For most businesses, surveys remain the best way to gauge and analyse the level of employee engagement. Simply asking people questions about their engagement is not enough, however.
In order to produce reliable information, surveys need to be intelligently deployed as part of a wider engagement strategy. Here are eight important considerations that HR and business leaders need to address in order to boost engagement and avoid undermining the validity of their surveys.
1) Set objectives from the get-go
“What does the business want to achieve with the survey process?”
Before launching the survey process, this question should be front and centre. Without devising a clear plan for how to use feedback, the whole survey process becomes futile. As such, the people overseeing the project need to tie the short- and long-term objectives of the survey with the strategic aims of the organisation.
With this in mind, it's also vital to secure buy-in from senior leadership. Apart from helping to align the objectives of engagement surveys with top-level business strategy, support from the leadership team will convince people that the survey can lead to tangible organisational change.
In order to track the progress of future surveys, the HR team should create a baseline from which everything else can be measured.
At the start of the survey process, businesses should aim to assess the current level of engagement across their organisation. For example, how feedback-receptive are people across the company? Generating honest feedback from people will create an open line of communication that is vital to all other engagement efforts.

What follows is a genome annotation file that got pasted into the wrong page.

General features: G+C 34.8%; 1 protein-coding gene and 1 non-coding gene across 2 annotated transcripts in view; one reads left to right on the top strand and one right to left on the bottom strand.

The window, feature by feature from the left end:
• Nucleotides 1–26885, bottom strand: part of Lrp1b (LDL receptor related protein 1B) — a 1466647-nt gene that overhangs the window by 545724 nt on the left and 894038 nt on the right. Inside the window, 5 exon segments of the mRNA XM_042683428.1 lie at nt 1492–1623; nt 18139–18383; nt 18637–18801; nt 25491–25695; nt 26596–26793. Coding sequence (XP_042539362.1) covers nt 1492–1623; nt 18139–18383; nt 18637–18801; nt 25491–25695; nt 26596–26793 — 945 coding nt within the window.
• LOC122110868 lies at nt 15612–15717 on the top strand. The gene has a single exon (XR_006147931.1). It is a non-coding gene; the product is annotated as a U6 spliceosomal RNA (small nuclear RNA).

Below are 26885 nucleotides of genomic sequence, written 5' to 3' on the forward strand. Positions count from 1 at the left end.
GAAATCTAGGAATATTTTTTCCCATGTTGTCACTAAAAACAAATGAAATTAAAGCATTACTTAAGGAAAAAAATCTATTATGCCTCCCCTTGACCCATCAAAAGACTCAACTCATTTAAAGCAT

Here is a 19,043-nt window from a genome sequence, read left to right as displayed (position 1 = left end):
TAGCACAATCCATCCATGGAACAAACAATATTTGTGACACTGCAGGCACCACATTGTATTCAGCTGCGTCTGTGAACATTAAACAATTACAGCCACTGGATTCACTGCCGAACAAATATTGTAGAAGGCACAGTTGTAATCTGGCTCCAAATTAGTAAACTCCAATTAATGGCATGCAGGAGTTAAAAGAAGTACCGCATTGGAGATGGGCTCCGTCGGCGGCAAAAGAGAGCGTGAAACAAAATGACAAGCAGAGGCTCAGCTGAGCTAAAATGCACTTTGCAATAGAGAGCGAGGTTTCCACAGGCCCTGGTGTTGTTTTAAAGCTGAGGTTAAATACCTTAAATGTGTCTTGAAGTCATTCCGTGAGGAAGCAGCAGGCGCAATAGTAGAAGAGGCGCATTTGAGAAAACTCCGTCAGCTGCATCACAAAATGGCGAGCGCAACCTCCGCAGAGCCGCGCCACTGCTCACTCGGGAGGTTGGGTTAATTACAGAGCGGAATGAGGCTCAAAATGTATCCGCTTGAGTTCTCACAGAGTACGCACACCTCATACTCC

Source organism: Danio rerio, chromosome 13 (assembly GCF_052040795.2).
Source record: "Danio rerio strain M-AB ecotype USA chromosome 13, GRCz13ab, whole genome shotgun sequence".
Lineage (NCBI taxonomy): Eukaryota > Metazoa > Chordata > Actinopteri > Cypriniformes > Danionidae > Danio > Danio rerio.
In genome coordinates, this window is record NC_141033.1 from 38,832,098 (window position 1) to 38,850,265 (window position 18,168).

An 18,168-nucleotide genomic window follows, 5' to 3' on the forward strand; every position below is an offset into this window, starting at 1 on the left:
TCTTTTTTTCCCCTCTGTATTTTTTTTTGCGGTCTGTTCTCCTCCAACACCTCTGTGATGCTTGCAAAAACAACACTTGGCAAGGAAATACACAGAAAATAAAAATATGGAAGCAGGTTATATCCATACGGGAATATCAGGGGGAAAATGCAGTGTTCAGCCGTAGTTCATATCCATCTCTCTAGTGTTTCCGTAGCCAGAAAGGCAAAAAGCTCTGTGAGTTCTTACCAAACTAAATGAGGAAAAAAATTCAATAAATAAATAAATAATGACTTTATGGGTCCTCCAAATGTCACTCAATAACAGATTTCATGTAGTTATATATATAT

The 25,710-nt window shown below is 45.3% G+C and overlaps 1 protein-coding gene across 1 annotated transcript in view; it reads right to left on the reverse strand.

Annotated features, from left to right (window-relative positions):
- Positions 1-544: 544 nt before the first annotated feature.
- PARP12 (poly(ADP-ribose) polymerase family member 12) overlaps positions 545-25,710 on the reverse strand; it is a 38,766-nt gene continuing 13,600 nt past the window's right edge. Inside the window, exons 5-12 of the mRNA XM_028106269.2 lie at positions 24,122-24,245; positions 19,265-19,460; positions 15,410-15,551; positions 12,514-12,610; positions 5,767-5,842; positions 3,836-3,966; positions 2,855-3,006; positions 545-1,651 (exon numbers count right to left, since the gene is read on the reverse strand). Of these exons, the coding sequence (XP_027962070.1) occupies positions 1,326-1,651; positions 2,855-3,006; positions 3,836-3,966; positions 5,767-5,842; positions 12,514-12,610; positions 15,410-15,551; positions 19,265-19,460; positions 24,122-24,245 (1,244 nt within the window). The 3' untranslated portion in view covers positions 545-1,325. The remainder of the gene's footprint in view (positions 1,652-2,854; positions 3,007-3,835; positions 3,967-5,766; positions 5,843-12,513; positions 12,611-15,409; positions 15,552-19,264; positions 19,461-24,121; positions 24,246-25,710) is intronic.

2) Develop a timeline for survey roll-out
Traditionally, measuring employee engagement was a once-a-year event in the form of the oft-dreaded annual survey. However, we now live in a world undergoing rapid change — average tenure, for example, is typically much shorter now than it used to be. With work becoming increasingly agile and flexible, asking people for feedback once every twelve months gives the impression that their opinions do not matter for the other eleven.
Measuring engagement needs to be a constant, ongoing process.
People’s attitudes towards managers, company values and business goals can change overnight, and the frequency of engagement surveys should acknowledge this. As such, it’s important to establish the appropriate cadence for survey rollout, depending on the company’s current state and what it aims to achieve with the feedback process.
Too frequent, and people will get survey fatigue. Too infrequent, and they may become sceptical about the legitimacy of the survey. Getting the balance right for an organisation is key to engagement survey success.
Keeping tabs on employee engagement is particularly relevant given that Generation Y and Z — digital natives who will dominate the workforce in the 2020s — typically display less loyalty towards employers than their generational predecessors and will not wait around to voice their concerns. If they feel disengaged or dissatisfied, they will leave.
3) Aim for brevity and simplicity
For many engagement surveys, the main pitfall is that they are simply too long, unclear and convoluted to warrant people spending their time on them. Ideally, the survey should take no longer than 10 or 15 minutes to complete. If respondents cannot make it to the end of the survey, the lack of clarity will skew the results and render the whole exercise redundant.
4) Ask questions that align individual needs with business goals